The experimenters shook their heads at this, jotted down notes, and talked amongst themselves. I was certain that one of them muttered: "This will be corrected in the second trial."

All these comments about a "second trial" made me curious. What was the first trial? My creation? Why was a second trial necessary? Did they plan to put me back in a test tube to improve my being?

As I contemplated this, a darker theory formed in my mind.

As the tests neared completion, I finally got a chance to speak with Zyents, the head researcher. He studied my breathing, claiming that he was testing to see if I could control air. I chose this moment and dared to ask, "What am I to you?"

"Pardon?" murmured Zyents, not paying attention.

I glared at him. "I'm just your little experiment, a laboratory specimen. In your eyes, I am not an equal."

Zyents glared at me with a bored expression. "That is true. We are, after all, your creators. We deserve to be respected as thus."

"But do I deserve to be treated as a thing?" I snapped. "A mere object that can be thrown away when broken?"

Zyents sighed, but his breath carried disappointment, not regret. "You must come to understand," he explained. "You are our first attempt at cloning this Toa. Our sample was contaminated, or perhaps even tampered with. As such, you are flawed... deformed. We will have to try again, but creating you, an imperfect specimen, took time and resources. And we'll have to replace that test tube that you smashed, and I hope you realize that the tube was expensive."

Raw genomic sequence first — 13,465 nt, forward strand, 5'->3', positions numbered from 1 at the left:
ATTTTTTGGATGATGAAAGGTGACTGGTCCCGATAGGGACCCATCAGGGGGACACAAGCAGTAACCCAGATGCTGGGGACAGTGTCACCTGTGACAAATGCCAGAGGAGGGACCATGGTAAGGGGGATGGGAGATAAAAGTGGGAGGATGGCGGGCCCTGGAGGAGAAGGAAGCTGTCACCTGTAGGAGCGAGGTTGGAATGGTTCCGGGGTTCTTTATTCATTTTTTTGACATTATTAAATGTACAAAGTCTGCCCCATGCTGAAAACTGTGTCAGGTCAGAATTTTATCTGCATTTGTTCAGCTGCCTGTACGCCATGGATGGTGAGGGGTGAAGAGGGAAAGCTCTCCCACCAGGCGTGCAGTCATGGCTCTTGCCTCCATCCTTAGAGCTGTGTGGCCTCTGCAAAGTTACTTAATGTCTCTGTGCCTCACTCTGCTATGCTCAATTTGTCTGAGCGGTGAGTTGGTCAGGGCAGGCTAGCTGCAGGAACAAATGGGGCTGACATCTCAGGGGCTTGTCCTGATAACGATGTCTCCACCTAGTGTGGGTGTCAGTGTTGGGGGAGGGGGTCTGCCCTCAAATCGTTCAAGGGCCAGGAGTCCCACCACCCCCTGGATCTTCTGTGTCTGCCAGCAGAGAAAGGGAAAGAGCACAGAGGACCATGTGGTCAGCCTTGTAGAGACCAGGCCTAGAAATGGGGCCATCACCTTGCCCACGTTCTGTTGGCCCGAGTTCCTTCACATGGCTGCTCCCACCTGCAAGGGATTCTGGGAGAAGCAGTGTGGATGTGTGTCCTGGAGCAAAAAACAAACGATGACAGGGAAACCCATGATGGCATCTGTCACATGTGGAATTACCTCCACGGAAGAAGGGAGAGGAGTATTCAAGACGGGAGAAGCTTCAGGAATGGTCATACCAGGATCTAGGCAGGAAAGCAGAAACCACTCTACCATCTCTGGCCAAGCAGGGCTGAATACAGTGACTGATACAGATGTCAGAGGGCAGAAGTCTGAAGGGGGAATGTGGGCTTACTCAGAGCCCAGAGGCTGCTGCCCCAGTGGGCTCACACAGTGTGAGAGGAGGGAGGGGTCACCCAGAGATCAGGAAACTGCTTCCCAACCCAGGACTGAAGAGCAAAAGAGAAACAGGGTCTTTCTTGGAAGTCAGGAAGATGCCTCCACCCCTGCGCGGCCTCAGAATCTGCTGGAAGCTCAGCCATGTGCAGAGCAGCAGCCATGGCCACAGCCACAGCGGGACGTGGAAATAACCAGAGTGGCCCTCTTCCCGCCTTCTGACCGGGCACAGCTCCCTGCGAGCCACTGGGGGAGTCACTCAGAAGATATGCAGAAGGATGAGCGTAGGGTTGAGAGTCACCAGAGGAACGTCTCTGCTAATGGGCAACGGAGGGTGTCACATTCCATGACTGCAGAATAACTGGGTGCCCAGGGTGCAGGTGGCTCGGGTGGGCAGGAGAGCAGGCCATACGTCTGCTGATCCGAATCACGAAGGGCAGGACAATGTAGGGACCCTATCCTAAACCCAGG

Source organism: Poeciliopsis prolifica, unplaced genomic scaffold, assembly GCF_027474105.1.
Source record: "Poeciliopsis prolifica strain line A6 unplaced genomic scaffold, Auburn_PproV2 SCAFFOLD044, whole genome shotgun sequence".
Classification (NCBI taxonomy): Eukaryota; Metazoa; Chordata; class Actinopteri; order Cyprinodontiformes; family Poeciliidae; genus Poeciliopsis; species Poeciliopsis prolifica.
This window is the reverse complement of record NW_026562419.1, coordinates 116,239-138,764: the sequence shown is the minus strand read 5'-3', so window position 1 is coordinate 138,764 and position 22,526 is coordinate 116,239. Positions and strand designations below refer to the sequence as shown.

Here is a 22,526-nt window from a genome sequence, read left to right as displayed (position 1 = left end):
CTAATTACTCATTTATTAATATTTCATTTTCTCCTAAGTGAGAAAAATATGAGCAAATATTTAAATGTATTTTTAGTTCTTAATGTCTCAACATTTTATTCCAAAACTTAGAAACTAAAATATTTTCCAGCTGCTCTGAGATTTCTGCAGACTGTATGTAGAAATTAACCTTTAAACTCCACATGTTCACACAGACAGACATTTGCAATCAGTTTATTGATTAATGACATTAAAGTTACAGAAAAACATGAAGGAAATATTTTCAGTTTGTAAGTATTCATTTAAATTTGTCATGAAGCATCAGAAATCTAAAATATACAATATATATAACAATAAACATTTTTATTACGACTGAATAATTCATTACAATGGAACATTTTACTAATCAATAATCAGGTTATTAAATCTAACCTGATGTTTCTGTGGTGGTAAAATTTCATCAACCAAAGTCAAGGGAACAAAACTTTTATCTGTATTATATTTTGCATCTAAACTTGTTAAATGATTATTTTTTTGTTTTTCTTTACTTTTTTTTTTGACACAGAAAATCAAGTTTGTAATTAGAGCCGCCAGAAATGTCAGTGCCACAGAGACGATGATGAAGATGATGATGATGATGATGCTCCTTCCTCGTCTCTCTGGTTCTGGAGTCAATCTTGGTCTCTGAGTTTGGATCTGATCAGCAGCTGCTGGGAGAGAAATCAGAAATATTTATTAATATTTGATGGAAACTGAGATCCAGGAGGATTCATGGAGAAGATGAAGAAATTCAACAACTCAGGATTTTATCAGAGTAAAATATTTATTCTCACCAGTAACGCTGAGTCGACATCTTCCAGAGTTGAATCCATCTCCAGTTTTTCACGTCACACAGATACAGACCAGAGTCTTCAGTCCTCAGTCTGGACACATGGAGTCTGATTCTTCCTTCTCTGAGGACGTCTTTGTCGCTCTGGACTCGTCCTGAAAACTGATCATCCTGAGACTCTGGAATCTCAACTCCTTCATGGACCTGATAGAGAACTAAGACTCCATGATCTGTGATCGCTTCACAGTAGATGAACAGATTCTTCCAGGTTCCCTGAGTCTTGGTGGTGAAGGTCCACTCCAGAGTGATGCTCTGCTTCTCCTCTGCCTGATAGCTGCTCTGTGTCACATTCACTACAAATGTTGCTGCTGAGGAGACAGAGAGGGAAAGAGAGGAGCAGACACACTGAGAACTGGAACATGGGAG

My dark fears were realized. "So that is what you meant by that rewarding surprise you promised me. You were going to dispose of me and start anew, and maybe in your second trial you might succeed in your little cloning process. But me? I'll just be... put to death."

"As you creator," declared Zyents, "I have the right to determine your fate."

"As my creator," I snapped, "you owe duties to your creation. You ought to grant me a long happy life in this world. But you care nothing for me! You may be my creator, but you are not my master." My anger rose; I did not notice the air pressure rising with it.

Zyents scowled. "Such impunity!" he spat. "I gave you life; I owe you nothing more!"

"You should not have gifted me with life," I retorted, "only to take it away!"

By now, all the researchers were staring at me with wide eyes.

"You don't understand!" claimed Zyents. "This is all for science!"